So it went for several years. Lonely, she married a fellow soldier. They had a child, but later divorced. In 1999, when she was 26 and attending officer training school in Rhode Island, a friend of her ex-husband's showed up under the guise of checking on her. He raped her. She didn't report it because he was a superior officer; she feared that no one would believe her.

Rape? It feels more like incest

Among female vets with post-traumatic stress disorder, most were sexually assaulted or raped while in the service. The physical harm of sexual assault is clear, but it's the emotional damage that lingers. Attackers aren't the enemy, but comrades -- battle buddies for whom they're prepared to sacrifice their lives. A woman can't help but wonder whether these guys also would be willing to die for her.

Reporting an assault takes a different sort of courage than that honed in boot camp.

"Military sexual trauma isn't stranger rape, but incest," said the lieutenant, who is 36. "That changes things a lot. It's people we work with, people I thought of as brothers. No one [in a unit] wants to believe it, because if he turns out to be a bad guy, then it's like they've all been assaulted."

"Military culture is a part of American culture, but in many ways has its own values, rules, customs, and norms. Therefore, sexual assault in the Armed Services cannot be addressed in exactly the same way as it is in civilian society." So states the Defense Department's annual report on Sexual Assault in the Military Services.

Lt. Col. Cynthia Rasmussen says the culture is changing. She has seen it over her long career as a mental health nurse with the U.S. Army Reserves. She's currently the sexual assault response coordinator and director of psychological health for the 88th Regional Support Command in Minneapolis. She works with military personnel in 19 states from enlistment through reintegration. Her main task is helping a home community learn how to address the needs of its veterans. "If you don't understand the military culture -- that we'll die for each other -- if you don't understand that, how can you help?"

Rasmussen makes no excuses for the culture of the past, but says that "the military actually is talking about this more than people in general society." The official policy of the Veterans Health Administration is to provide veterans experiencing MST (military sexual trauma) with free care for all physical and mental health conditions related to MST.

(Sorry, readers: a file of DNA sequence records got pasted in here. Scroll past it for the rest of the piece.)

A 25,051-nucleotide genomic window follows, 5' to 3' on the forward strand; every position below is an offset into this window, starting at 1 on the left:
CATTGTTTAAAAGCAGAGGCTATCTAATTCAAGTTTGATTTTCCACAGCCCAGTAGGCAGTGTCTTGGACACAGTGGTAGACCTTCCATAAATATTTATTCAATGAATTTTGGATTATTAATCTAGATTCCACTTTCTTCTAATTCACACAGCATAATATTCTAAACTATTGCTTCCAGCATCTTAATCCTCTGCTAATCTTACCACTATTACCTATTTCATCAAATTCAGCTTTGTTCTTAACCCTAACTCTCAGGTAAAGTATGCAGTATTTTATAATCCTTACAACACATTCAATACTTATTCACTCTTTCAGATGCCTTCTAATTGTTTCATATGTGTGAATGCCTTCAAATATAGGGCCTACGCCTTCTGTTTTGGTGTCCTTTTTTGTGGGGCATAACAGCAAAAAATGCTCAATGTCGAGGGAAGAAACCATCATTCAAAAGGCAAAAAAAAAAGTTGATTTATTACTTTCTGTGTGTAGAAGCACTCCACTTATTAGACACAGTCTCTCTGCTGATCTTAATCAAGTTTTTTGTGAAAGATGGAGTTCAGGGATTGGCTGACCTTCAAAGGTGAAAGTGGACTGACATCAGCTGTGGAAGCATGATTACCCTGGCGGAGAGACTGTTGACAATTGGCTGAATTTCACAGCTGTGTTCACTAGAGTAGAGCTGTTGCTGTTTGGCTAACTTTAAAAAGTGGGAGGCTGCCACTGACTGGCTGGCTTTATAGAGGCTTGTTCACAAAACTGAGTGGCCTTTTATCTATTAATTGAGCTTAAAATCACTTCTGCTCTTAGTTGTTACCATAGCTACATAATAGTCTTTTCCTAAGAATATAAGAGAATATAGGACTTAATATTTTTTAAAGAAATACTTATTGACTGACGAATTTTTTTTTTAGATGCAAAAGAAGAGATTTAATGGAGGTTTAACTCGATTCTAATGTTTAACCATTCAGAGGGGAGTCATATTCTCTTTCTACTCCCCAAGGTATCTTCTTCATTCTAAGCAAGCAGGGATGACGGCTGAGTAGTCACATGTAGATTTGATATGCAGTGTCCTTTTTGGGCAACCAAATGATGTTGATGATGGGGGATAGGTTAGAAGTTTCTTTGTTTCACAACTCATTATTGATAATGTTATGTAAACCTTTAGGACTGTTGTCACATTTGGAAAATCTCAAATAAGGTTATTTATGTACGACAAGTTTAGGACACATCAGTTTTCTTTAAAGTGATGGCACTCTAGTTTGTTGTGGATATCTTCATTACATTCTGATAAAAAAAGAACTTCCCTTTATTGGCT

More women coming forward

Rasmussen attributes the rise in reports not to an increase in assaults, but to more women (and men) feeling that it's safer to come forward because of a change in reporting policy. Before 2004, all reports of sexual assault were forwarded to law enforcement, which sometimes made the person complaining feel further victimized by others in their shattered unit.

With the Defense Department's own statistics indicating that only 20 percent of unwanted sexual contacts were reported, changes were necessary. In June 2005, the restricted reporting policy said that reports of sexual assault would be provided to a health care provider, the sexual assault response coordinator, or a victim advocate, but not reported to law enforcement without the victim's consent.

"We knew numbers would go up," Rasmussen said. "But we were happy," because it meant that more people were willing to come forward and seek help.

As to addressing the necessary culture change, the department's slogan "Hurts one. Affects all" equates a safer military climate with mission readiness.

As this year's Department of Defense report on sexual assault states: "In the Armed Forces, sexual assault not only degrades individual resilience but also erodes unit integrity. ... Sexual assault is incompatible with military culture, and the costs and consequences for mission accomplishments are unbearable."

Seek help, no matter what

Despite learning of her rapist's past, VanVoorhis told no one. "You're afraid [reporting] will ruin your career, like reporting sexual harassment," she said. "People become afraid of you. You're a whistleblower."

She grew depressed, retreating into herself. VanVoorhis, 44, who lives in a Twin Cities suburb, saw her work begin to suffer; eventually she was diagnosed with post-traumatic stress disorder. Currently a major in the Guard, she is getting professional help to treat her PTSD and encourages others to seek help "no matter what," adding that it's important to find a therapist with experience in treating sexual trauma. She credits her own therapist, Colin Hollidge, "with saving my life."

She applauds the formal reporting procedure now in place, but says it's only a first step. "That only means that you can report something that's already happened. How to keep it from happening in the first place -- how to change the culture -- that's the bigger challenge."

Kim Ode • 612-673-7185